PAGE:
But, to me, even if Barbara Eden might have attracted her share of attention with her memorable (certainly for 1961) opening dance number... (click to enlarge)

...Joan Fontaine will always have the distinction of being the “First Lady of the Submarine Seaview”, in the 1961 feature film version of VOYAGE TO THE BOTTOM OF THE SEA – not to mention…



…her very special status as its first villain and saboteur!  First, I might add, of MANY such villains and saboteurs, over the course of the (sub)sequent television series.

Joan Fontaine with Peter Lorre in "Voyage to the Bottom of the Sea" (1961)

To other “Things We Like at TIAH Blog”, Ms. Fontaine also appeared in the TV western WAGON TRAIN – in the episode “The Naomi Kaylor Story” (1963).  
She was quite the villain in WAGON TRAIN too!

Her amazing list of credits, from IMDB, can be found at THIS LINK.  

Rest In Peace, Ms. Joan Fontaine.

Monday, December 16, 2013

Brian’s Back! Anyone Surprised?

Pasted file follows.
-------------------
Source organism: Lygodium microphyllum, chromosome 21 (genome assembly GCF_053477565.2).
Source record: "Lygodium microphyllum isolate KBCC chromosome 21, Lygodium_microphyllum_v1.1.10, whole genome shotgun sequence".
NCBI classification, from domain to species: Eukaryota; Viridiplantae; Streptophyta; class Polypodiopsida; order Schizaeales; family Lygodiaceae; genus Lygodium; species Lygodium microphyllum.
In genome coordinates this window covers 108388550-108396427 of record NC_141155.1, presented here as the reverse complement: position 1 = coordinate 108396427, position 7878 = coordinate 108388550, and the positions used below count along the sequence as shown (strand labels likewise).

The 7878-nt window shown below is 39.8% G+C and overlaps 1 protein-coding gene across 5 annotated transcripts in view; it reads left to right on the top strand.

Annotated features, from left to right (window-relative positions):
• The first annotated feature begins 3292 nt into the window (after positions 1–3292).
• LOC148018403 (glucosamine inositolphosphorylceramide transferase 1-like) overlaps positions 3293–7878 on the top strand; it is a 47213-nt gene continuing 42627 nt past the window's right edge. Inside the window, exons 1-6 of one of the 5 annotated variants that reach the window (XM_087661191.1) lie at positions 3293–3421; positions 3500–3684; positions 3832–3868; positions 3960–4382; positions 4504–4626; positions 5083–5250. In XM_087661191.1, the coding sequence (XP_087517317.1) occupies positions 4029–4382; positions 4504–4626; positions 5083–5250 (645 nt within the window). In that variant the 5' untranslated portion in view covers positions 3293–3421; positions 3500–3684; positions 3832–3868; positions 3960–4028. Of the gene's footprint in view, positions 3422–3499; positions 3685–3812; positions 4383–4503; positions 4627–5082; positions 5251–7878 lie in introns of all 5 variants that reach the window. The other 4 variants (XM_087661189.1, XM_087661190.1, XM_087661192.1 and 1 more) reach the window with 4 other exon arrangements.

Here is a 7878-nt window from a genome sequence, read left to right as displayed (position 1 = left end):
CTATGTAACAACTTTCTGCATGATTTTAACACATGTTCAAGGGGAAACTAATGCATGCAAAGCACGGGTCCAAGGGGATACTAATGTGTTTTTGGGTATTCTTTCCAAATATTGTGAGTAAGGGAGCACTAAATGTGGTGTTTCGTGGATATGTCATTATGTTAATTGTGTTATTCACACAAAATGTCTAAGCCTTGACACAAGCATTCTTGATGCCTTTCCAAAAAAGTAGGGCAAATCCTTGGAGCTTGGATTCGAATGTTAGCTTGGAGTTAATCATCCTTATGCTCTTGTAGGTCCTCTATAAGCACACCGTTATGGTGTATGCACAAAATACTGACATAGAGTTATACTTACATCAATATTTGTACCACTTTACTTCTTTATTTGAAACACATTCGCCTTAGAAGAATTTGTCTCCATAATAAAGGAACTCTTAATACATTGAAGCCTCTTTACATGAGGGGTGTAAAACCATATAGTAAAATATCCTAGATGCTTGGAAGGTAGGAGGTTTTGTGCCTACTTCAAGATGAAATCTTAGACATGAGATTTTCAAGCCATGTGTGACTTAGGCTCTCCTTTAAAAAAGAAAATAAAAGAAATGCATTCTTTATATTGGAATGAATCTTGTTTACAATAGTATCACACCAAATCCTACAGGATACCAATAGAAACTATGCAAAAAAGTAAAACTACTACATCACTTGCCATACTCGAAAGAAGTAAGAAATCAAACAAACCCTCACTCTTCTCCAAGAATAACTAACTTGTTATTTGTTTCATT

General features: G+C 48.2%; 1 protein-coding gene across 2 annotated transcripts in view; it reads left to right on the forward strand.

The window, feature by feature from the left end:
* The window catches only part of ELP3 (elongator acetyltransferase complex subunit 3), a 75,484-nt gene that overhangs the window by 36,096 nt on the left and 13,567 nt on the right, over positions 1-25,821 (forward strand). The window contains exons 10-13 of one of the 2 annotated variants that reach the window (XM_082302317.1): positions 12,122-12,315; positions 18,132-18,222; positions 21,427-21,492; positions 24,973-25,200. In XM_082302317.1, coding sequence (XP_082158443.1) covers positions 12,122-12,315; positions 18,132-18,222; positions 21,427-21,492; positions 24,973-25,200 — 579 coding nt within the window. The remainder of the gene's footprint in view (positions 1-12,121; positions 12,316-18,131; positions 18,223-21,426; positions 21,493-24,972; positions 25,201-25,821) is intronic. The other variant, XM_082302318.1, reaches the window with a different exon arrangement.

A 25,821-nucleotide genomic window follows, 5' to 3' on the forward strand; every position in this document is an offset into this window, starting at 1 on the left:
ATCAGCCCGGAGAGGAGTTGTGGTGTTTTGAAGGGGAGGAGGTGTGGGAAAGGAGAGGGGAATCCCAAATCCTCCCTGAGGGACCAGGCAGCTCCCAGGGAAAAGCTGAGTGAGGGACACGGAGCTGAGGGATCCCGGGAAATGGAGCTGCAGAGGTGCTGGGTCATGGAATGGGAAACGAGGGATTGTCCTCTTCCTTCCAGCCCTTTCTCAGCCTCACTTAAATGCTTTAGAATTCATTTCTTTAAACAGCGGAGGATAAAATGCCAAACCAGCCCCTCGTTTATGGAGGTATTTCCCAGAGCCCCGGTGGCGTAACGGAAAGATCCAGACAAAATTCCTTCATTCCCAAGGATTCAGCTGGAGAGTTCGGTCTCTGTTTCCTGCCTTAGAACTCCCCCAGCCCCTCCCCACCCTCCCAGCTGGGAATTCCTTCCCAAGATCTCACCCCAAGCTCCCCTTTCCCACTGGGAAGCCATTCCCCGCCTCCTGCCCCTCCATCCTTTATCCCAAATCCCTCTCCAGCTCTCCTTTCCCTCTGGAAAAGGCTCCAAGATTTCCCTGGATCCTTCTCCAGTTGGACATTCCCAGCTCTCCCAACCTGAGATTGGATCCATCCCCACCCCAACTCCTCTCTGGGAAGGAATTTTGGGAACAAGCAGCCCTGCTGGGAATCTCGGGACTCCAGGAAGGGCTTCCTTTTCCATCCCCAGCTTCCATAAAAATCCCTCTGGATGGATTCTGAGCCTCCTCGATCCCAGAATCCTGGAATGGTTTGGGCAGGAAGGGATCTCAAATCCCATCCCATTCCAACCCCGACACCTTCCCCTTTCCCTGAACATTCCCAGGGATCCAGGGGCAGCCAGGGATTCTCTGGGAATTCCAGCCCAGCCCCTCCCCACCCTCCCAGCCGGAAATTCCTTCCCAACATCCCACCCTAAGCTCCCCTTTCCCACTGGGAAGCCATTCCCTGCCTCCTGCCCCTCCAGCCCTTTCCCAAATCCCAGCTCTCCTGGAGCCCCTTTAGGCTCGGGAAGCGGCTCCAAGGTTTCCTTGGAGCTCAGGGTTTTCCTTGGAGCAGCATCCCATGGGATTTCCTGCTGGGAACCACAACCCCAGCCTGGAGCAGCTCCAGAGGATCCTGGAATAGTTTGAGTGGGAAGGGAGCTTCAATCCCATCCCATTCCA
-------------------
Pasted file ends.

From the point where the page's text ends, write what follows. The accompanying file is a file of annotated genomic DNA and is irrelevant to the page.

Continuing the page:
If I’m surprised at anything, it’s surprise at the DURATION of his absence! 

I think it's all about TODAY'S SHORT ATTENTION SPANS... and, an', um, WHAT was I sayin'? 

You can read my initial post on the subject HERE – and my follow-up post HERE.   I must also note that a clue to the key event to Brian’s return was cleverly and subtly introduced in the episode in which he was lost. 
Don't look for clues HERE!  Watch the original episode! 

As Brian’s “death” occurred in the FAMILY GUY episode broadcast on November 24 – and he returned in the December 15 show, he was really gone only for THREE WEEKS – and one of those weeks consisted of a RERUN. 
I feel as if I've been on a THREE WEEK VACATION! 

So, Brian was “gone” for only one full episode.  Yes, really! 

And, ultimately, my reaction is simply… always expect the unexpected from Seth MacFarlane!  …That and:  He didn’t even take the time to “milk it”!  

I dunno how to tell ya this Vinny... but CIAO! 
Then again, “milking it” is exactly what I would EXPECT him to do, so OF COURSE he didn’t do it!  …And “Vinny the Italian-American Talking Dog”, Brian’s extremely temporary replacement, didn’t even get to abruptly “return to his home planet” like Poochie!

Now, if Seth could continue on his resurrection roll and maybe finally get his version of THE FLINTSTONES on the air!   

Our Comments Section contains a SPOILER on Brian's return.  Read at your own risk!